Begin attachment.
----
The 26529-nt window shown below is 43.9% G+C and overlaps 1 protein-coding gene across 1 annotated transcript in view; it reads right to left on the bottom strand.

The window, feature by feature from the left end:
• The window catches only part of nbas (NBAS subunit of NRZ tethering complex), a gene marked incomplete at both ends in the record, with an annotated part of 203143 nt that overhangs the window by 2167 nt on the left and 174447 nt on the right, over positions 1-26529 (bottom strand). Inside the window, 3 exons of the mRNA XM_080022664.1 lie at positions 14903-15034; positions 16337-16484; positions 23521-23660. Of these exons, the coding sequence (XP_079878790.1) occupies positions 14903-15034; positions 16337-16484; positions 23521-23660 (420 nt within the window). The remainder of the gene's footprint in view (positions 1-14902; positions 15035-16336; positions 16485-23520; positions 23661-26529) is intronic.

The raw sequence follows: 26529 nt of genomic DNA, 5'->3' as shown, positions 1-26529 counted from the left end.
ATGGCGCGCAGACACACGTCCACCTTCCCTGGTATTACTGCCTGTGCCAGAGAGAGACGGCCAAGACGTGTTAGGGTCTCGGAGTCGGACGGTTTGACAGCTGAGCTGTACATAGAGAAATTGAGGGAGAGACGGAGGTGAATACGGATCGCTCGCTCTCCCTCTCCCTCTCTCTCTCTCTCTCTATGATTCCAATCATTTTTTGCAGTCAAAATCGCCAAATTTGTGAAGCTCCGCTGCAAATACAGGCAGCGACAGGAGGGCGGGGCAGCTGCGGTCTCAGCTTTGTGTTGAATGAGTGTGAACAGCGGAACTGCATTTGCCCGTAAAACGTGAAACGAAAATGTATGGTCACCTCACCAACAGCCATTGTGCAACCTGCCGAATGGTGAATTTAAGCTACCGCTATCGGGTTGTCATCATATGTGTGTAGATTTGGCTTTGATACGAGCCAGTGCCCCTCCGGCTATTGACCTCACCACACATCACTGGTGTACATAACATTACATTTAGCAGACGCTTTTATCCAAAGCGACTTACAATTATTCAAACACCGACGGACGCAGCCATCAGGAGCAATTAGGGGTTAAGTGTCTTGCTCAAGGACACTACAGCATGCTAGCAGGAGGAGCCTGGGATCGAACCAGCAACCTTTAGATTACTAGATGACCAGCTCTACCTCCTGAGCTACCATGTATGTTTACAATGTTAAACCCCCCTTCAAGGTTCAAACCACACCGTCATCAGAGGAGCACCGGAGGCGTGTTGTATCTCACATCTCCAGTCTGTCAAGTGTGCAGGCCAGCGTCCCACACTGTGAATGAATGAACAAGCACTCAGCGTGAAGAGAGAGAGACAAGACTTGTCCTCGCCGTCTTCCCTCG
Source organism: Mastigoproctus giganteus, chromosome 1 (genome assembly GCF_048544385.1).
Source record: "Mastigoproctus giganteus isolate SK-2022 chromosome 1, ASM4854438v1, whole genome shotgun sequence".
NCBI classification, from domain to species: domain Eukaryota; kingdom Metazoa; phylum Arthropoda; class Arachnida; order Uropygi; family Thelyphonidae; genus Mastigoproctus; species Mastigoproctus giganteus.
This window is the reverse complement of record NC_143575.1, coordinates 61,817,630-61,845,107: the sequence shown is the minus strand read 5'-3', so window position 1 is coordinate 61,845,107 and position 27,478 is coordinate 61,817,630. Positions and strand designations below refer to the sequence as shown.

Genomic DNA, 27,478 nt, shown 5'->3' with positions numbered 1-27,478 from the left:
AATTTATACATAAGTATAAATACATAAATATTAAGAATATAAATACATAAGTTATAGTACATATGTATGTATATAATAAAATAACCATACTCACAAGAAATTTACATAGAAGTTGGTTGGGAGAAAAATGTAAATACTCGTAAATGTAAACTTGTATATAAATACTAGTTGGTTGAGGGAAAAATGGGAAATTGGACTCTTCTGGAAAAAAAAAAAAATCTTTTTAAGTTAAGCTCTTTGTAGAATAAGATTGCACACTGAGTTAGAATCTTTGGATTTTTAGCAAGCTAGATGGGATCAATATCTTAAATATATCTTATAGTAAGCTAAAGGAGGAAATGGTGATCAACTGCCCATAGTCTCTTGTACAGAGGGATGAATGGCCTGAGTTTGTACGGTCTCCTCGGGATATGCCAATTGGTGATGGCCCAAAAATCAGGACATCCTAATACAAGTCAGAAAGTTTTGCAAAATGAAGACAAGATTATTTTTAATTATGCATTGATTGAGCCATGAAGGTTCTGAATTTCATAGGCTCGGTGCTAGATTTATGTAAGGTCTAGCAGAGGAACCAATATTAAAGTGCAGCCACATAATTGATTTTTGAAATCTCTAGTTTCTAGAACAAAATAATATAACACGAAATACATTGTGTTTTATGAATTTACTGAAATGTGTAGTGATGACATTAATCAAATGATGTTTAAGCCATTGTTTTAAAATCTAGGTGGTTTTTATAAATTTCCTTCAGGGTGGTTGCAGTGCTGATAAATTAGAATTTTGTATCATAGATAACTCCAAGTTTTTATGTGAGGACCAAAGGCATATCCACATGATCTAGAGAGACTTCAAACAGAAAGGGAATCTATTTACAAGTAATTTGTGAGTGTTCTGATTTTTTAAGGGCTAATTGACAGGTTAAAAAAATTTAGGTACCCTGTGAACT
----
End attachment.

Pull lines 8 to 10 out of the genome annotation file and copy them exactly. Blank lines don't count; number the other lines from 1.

NCBI classification, from domain to species: domain Eukaryota; kingdom Metazoa; phylum Arthropoda; class Arachnida; order Uropygi; family Thelyphonidae; genus Mastigoproctus; species Mastigoproctus giganteus.
This window is the reverse complement of record NC_143575.1, coordinates 61,817,630-61,845,107: the sequence shown is the minus strand read 5'-3', so window position 1 is coordinate 61,845,107 and position 27,478 is coordinate 61,817,630. Positions and strand designations below refer to the sequence as shown.

Genomic DNA, 27,478 nt, shown 5'->3' with positions numbered 1-27,478 from the left: